“I can confidently say that, yes, this is the best I’ve felt after giving up 15 goals,” Railey said, smiling.
The Greyhounds’ final lead was at 5-4, in the second quarter. That would not “have been the case if Will Railey, our goalie, hadn’t stepped up,” Tiffany said. “Sure, when you give up 15 goals you may not feel like you’ve played great, but that’s part of being a goalie in this system. You’re going to see a lot of shots.
“We cannot both attack and prevent the counter-attack. It’s almost impossible. So Will Railey today was seeing a lot of shots that most goalies don’t want to see.”
As the teams traded goals in the fourth quarter, Railey knew a save might prove pivotal.
“Once the minutes started winding down,” he told reporters, “I was like, `We’re going to have to make one stop here, we’re going to make one save here.’ It all comes down to those key stops in the final minutes, and I think as a whole defensive unit we were able to do that, and that’s what secured the victory for us.”
As a freshman in 2016, Loyola attackman Pat Spencer totaled 89 points on 37 goals and 52 assists and was named a second-team All-American. Led by Scales, Virginia limited Spencer to two assists Saturday.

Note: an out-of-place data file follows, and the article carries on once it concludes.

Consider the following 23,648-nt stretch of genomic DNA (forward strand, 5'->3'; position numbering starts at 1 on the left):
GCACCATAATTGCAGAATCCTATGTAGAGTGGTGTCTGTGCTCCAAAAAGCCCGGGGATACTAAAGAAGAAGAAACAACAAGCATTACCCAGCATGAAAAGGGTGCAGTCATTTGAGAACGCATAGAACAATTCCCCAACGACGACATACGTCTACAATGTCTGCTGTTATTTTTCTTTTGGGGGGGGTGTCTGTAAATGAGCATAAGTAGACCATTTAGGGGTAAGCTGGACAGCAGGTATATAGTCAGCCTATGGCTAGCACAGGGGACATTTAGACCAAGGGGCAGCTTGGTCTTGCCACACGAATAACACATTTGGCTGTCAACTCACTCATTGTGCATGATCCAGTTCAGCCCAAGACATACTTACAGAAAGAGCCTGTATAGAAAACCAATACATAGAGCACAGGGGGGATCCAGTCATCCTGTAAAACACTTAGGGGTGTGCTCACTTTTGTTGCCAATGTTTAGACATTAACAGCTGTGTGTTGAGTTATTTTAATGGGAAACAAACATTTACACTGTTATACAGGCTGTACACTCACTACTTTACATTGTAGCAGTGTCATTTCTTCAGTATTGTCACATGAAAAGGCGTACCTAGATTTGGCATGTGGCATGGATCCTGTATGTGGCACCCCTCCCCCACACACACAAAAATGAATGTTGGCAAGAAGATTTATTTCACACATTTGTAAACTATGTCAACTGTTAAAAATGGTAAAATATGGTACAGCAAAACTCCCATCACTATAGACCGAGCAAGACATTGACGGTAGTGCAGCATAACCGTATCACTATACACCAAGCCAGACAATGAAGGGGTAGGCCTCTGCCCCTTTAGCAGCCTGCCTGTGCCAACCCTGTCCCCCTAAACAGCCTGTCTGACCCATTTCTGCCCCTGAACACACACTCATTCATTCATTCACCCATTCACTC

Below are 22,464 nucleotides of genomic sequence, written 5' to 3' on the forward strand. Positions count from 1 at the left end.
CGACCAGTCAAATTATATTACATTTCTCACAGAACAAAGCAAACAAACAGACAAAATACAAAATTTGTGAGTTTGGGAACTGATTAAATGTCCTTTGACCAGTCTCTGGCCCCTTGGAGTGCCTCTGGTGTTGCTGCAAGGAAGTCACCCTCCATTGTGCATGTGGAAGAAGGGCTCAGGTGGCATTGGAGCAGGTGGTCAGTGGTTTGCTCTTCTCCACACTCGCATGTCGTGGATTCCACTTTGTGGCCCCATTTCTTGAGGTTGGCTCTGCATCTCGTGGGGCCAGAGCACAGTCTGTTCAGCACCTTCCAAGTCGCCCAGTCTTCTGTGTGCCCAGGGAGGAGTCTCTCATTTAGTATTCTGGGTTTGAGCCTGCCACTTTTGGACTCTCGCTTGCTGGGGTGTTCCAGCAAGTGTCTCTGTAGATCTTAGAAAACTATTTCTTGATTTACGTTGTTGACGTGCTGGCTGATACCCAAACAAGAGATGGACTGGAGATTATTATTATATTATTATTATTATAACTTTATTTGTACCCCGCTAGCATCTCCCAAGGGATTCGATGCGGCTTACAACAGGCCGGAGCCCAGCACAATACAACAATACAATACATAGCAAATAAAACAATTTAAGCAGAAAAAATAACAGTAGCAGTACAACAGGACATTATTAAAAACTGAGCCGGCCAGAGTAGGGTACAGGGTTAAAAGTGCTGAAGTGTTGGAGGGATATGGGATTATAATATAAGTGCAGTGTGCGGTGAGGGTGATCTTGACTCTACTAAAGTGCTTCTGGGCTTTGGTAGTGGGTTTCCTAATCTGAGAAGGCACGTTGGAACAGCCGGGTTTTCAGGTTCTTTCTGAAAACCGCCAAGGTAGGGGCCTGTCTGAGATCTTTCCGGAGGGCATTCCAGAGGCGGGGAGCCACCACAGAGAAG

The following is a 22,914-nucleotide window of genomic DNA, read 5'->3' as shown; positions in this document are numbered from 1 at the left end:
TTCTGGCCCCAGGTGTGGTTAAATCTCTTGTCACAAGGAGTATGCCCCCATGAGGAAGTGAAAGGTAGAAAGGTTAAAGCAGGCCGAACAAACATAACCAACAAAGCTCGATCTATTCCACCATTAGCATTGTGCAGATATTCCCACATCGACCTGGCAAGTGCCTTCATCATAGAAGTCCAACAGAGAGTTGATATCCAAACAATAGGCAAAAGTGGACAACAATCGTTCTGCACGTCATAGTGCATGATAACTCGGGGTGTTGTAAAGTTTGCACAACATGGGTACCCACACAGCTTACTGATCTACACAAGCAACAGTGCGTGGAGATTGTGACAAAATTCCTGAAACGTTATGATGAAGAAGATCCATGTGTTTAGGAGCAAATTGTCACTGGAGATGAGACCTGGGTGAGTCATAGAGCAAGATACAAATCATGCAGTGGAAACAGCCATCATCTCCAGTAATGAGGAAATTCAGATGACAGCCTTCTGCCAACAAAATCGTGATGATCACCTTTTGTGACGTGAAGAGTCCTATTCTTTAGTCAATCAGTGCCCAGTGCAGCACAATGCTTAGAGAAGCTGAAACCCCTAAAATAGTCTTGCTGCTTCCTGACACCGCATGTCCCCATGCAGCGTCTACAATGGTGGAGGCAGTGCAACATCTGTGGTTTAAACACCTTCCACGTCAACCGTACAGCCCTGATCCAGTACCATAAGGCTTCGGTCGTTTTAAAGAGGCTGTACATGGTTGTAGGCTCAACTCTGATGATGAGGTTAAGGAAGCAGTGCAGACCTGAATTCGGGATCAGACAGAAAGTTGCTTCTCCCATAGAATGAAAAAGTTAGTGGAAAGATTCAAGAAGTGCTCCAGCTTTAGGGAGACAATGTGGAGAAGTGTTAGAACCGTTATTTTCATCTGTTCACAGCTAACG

“I thought it was a heroic effort by Tanner Scales,” Tiffany said.
Spencer is “one of the most dynamic players in our game,” Scales said. “So I think for me personally as a competitor going into that matchup, in your dreams you shut him out, but you have to be realistic and know you have to rely on everyone else to help you out, and I thought we had a great team effort today.
“I think overall for us defensively and as a whole team, this was a great step, but that’s all it is, and we’ve got a lot of work to do.”
Scales is one of the Cavaliers’ captains, along with Lukacovic and senior midfielder Will McNamara. Each has a different style of leadership.